With the basis of the supermind in the oneness of the Infinite, the question of memory, its source and function, must take on a different character, and it is one that is more akin to Socrates’ insights, in a certain sense,  than to that of most people.

Sri Aurobindo notes:  “The supramental memory is different from the mental, not a storing up of past knowledge and experience, but an abiding presence of knowledge that can be brought forward or, more characteristically, offers itself, when it is needed: it is not dependent on attention or on conscious reception, for the things of the past not known actually or not observed can be called up from latency by an action which is yet essentially a remembrance.  Especially on a certain level all knowledge presents itself as a remembering, because all is latent or inherent in the self of supermind.  The future like the past presents itself to knowledge in the supermind as a memory of the preknown.”

In the supermind, there is an inherent knowledge of the intention and the steps of the unfolding of the evolutionary movement in the external world.  Even the action of imagination takes on a substance as a form of knowledge of an actual possibility or future formation when seen from this level.  Past, present and future are one and indivisible to the vision of the Spirit.  This implies that the supramental knower can take cognizance of and recognize events, persons, forces and objects across the span of time equally.  This replaces the limited form of memory available to the mental consciousness.

Sri Aurobindo, The Synthesis of Yoga, Part Four: The Yoga of Self-Perfection, Chapter 23, The Supramental Instruments — Thought-process , pp. 828-829

The Supramental Power of Observation

The first principal power utilized by the mental consciousness is the power of observation.  The objects of the senses are presented as data upon which the mind then sets to work in its process of analysis, correlation, reflection, memory and synthesis to achieve an understanding of what is being observed.  Mental observation however is two-dimensional and basically only sees what is presented without necessarily getting a deeper understanding of what lies behind, or the completeness of the observed phenomena, whether a form, a force, or another being.  A good example of the incompleteness of mental observation is that of the sunrise and sunset, with the obvious conclusion that the sun rotates around the earth.  A deeper understanding (which in the case of the relationship between sun and earth came much later in mankind’s evolutionary process than the acceptance of the raw data of the senses) of course tells us that the earth rotates and simultaneously rotates around the sun.

The supramental process of observation, however, is not limited to this two-dimensional view; rather it comprehends the essential nature, significance and inner reality of the object observed.  Sri Aurobindo notes:  “It sees the form, action, properties, but it is aware at the same time of the qualities or energies, guna, sakti, of which the form is a translation and it sees them not as an inference or deduction from the form or action, but feels and sees them directly in the being of the object and quite as vividly… with a subtle concreteness and fine substantiality,— as the form or sensible action.  it is aware too of the consciousness that manifests itself in quality, energy, form.  It can feel, know, observe, see forces, tendencies, impulsions, things abstract to us quite as directly and vividly as the things we now call visible and sensible.  It observes in just the same way persons and beings.  It can take as its starting-point or first indication the speech, action, outward signs, but it is not limited by or dependent on them.  It can know and feel and observe the very self and consciousness of another, can either proceed to that directly through the sign or can in its more powerful action begin with it and at once instead of seeking to know the inner being through the evidence of the outer expression, understand rather all the outer expression in the light of the inner being.  Even so, completely, the supramental being knows his own inner being and nature.  The supermind can too act with equal power and observe with direct experience what is hidden behind the physical order; it can move in other planes than the material universe.  It knows the self and reality of things by identity, by experience of oneness or contact of oneness and a vision, a seeing and realising ideation and knowledge dependent on or derived from these things, and its thought presentation of the truths of the spirit is an expression of this kind of sight and experience.”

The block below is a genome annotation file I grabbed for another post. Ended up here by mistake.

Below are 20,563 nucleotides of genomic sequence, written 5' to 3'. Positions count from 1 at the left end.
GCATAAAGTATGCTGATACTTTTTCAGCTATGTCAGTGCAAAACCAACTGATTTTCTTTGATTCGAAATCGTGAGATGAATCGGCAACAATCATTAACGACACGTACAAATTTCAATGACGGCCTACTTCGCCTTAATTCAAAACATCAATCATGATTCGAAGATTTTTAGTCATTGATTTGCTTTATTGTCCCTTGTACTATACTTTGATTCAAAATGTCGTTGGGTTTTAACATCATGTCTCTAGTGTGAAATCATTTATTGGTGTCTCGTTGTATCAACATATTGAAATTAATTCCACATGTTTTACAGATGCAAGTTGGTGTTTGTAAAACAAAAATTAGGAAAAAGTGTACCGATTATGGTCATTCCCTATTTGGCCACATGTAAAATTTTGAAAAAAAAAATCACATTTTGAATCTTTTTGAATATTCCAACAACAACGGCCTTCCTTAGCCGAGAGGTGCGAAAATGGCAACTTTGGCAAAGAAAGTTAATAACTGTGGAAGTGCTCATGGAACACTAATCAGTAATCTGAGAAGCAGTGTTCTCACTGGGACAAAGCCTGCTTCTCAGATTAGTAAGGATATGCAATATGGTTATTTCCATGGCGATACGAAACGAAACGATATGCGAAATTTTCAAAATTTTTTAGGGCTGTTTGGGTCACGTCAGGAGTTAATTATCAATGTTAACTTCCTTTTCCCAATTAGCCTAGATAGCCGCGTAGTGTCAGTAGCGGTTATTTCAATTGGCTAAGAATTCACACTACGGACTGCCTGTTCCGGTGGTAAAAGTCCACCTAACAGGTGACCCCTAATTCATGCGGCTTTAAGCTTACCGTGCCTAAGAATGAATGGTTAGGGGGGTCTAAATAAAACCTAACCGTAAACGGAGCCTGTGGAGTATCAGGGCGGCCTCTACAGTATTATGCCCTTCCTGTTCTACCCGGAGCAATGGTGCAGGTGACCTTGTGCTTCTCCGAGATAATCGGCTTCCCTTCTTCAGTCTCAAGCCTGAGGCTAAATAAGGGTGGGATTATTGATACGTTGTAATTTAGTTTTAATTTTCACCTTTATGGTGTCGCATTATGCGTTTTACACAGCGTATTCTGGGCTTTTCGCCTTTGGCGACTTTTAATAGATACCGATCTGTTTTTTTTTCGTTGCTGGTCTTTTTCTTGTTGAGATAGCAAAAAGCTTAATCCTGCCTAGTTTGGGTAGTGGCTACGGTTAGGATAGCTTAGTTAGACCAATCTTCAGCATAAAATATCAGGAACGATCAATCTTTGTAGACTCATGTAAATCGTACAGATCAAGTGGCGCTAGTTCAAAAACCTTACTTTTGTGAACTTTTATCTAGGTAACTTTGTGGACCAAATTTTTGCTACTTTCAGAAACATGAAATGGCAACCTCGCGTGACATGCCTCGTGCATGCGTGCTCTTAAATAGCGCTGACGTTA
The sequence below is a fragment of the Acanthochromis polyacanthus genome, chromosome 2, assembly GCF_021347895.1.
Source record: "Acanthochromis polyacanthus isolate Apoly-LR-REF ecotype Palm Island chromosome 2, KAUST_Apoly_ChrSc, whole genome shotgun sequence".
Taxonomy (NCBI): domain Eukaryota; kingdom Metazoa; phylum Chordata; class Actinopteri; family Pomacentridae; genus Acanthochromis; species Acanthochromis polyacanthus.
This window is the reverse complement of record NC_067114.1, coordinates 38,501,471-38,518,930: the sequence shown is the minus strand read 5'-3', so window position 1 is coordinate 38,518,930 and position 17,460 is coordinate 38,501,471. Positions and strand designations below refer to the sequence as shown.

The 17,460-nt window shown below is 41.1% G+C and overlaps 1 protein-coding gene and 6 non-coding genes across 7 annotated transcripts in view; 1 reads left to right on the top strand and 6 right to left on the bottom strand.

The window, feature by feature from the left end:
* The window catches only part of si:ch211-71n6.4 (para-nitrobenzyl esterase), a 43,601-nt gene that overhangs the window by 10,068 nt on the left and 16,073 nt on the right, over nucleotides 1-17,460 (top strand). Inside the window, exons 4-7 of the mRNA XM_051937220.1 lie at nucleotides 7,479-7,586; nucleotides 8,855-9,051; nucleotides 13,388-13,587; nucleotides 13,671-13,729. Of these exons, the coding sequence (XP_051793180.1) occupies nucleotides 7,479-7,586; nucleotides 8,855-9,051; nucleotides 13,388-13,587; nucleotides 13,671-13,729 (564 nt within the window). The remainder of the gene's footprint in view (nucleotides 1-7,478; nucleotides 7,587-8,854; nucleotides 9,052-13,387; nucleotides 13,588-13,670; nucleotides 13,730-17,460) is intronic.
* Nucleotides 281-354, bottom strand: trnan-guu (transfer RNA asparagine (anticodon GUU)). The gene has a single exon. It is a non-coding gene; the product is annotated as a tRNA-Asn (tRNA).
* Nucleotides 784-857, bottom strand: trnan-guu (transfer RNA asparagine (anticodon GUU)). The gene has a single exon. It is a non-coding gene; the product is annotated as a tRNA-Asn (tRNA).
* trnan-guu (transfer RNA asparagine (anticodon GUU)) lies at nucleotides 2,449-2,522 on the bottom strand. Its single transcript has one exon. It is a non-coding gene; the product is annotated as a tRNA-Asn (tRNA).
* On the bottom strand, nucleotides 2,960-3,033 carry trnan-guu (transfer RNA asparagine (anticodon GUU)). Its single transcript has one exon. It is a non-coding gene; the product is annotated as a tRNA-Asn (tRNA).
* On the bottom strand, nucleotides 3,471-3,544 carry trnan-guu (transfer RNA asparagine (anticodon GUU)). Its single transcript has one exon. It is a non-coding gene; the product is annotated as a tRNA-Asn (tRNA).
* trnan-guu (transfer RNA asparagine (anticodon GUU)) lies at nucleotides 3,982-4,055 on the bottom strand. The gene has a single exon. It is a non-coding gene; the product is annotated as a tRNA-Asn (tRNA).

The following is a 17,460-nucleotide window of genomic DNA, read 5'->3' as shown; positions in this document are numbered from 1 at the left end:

Sri Aurobindo, The Synthesis of Yoga, Part Four: The Yoga of Self-Perfection, Chapter 23, The Supramental Instruments — Thought-process , pg. 828

The Observation Process and Logic of the Supermind

With our experience of the mental consciousness, it is essentially impossible to fully comprehend the operation of the supermind.  The best we can do, absent the actual experience, is to correlate the qualitative differences reported to us by those who have either a glimpse or the actual experience of the supermind.  The mind fragments and divides, using a process of exclusive concentration, that fixates the attention on one aspect, and at the same time forgets or excludes the other aspects.  Thus, the materialist will focus on the objects, forms, beings and forces of the external world, and deny the reality of the Spirit.  Similarly, for those who turn toward the Spirit, there is a tendency to deny the importance or even the reality of the outer world–witness the rise of the other-worldly religions and the Mayavada tradition in India.

Sri Aurobindo observes that the supermind has the essential characteristics of unity and oneness, and the ability to hold both the oneness and the multiplicity in awareness, and in harmony with one another in its view, simultaneously.  The supermind bases itself in the spiritual reality and is able to comprehend this reality, in its unmanifest and its manifest expressions concurrently.  At the same time, the supermind does not build up its picture of reality by correlating facts and data and then subjecting these fragments to some kind of analytical or logical process of aggregation.